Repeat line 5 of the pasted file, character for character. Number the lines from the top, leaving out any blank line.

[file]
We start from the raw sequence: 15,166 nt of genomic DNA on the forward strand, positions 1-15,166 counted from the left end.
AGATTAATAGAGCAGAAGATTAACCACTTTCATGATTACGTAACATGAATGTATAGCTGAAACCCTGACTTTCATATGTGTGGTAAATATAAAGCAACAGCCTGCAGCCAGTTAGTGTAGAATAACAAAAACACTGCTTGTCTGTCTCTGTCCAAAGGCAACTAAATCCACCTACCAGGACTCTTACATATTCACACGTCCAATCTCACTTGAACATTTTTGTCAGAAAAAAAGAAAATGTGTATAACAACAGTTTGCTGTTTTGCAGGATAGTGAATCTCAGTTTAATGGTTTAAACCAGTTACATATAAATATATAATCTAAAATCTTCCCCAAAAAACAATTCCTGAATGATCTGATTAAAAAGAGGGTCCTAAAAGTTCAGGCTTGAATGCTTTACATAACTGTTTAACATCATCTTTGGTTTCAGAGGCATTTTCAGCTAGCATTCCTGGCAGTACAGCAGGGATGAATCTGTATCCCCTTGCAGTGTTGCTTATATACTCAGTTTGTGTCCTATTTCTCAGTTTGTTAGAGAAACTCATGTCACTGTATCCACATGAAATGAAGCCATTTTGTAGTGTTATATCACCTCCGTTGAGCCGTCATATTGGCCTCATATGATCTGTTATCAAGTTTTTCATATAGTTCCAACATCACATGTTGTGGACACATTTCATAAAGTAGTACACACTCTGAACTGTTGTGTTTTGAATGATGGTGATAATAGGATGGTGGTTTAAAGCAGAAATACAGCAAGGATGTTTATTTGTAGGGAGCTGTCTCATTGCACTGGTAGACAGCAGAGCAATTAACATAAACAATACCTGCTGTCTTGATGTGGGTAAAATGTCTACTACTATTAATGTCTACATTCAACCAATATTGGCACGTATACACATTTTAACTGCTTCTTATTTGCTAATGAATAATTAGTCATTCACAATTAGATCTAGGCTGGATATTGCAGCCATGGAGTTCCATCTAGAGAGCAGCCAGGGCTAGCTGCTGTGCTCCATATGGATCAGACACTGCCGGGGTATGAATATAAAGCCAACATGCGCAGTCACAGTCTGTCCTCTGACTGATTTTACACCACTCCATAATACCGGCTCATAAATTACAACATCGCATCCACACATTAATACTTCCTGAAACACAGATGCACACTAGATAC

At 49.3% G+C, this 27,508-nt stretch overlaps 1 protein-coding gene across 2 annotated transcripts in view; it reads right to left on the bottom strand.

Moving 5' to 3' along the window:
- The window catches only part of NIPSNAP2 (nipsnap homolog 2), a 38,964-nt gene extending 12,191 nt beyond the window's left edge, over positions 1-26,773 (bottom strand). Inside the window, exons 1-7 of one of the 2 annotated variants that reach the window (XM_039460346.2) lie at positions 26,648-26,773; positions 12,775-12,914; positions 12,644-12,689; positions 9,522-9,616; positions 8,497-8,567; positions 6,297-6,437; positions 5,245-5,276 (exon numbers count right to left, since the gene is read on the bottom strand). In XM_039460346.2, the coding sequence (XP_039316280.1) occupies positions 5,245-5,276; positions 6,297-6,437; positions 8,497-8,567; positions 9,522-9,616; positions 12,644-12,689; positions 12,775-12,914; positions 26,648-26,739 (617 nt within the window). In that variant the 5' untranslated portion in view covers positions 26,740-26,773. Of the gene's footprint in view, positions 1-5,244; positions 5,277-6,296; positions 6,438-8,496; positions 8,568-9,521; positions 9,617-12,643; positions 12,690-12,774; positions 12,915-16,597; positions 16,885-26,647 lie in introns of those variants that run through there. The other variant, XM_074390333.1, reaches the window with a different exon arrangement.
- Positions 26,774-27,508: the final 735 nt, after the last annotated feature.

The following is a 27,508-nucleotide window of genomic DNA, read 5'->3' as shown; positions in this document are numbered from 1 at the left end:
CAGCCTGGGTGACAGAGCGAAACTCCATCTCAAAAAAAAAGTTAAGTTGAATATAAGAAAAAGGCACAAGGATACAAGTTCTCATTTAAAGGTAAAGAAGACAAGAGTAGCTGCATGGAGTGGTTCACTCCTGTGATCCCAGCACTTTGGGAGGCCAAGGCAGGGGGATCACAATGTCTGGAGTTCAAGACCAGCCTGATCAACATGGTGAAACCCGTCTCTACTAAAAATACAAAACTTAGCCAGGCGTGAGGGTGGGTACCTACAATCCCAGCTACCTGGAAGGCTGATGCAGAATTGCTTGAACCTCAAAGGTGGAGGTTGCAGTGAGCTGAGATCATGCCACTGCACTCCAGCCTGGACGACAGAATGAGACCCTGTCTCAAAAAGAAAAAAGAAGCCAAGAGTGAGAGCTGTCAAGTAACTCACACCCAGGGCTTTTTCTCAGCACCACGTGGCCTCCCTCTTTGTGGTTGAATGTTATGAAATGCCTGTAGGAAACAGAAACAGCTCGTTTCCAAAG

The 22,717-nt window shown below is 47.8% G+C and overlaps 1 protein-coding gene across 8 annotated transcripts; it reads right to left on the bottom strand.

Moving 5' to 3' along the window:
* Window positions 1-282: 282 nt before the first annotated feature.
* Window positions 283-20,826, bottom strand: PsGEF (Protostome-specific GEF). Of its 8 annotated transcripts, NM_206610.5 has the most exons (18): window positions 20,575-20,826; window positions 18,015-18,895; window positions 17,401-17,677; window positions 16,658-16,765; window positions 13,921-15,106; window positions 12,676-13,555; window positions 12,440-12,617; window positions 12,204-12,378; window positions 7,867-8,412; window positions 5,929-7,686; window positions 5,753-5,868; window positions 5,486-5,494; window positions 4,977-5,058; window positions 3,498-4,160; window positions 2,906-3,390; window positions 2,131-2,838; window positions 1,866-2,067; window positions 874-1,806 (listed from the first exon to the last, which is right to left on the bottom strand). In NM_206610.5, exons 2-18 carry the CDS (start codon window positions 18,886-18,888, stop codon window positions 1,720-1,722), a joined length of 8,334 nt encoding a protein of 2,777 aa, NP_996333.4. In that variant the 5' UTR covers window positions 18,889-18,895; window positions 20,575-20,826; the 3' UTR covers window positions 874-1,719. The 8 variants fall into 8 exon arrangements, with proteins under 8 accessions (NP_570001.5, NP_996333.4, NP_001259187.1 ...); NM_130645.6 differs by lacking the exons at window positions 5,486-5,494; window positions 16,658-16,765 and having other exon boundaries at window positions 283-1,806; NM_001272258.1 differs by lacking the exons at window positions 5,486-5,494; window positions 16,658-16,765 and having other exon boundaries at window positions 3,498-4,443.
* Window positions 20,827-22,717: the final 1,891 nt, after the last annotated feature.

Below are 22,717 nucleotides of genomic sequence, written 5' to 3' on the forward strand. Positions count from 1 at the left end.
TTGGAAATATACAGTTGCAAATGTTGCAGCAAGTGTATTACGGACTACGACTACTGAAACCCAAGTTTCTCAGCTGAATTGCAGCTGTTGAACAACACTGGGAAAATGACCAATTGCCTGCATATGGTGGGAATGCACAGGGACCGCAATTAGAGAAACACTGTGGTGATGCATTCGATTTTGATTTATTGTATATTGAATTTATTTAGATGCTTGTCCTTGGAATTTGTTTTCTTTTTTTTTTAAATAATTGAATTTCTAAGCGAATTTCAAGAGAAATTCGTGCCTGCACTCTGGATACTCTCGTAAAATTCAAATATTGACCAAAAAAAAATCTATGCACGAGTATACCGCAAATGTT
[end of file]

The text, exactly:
- The window catches only part of NIPSNAP2 (nipsnap homolog 2), a 38,964-nt gene extending 12,191 nt beyond the window's left edge, over positions 1-26,773 (bottom strand). Inside the window, exons 1-7 of one of the 2 annotated variants that reach the window (XM_039460346.2) lie at positions 26,648-26,773; positions 12,775-12,914; positions 12,644-12,689; positions 9,522-9,616; positions 8,497-8,567; positions 6,297-6,437; positions 5,245-5,276 (exon numbers count right to left, since the gene is read on the bottom strand). In XM_039460346.2, the coding sequence (XP_039316280.1) occupies positions 5,245-5,276; positions 6,297-6,437; positions 8,497-8,567; positions 9,522-9,616; positions 12,644-12,689; positions 12,775-12,914; positions 26,648-26,739 (617 nt within the window). In that variant the 5' untranslated portion in view covers positions 26,740-26,773. Of the gene's footprint in view, positions 1-5,244; positions 5,277-6,296; positions 6,438-8,496; positions 8,568-9,521; positions 9,617-12,643; positions 12,690-12,774; positions 12,915-16,597; positions 16,885-26,647 lie in introns of those variants that run through there. The other variant, XM_074390333.1, reaches the window with a different exon arrangement.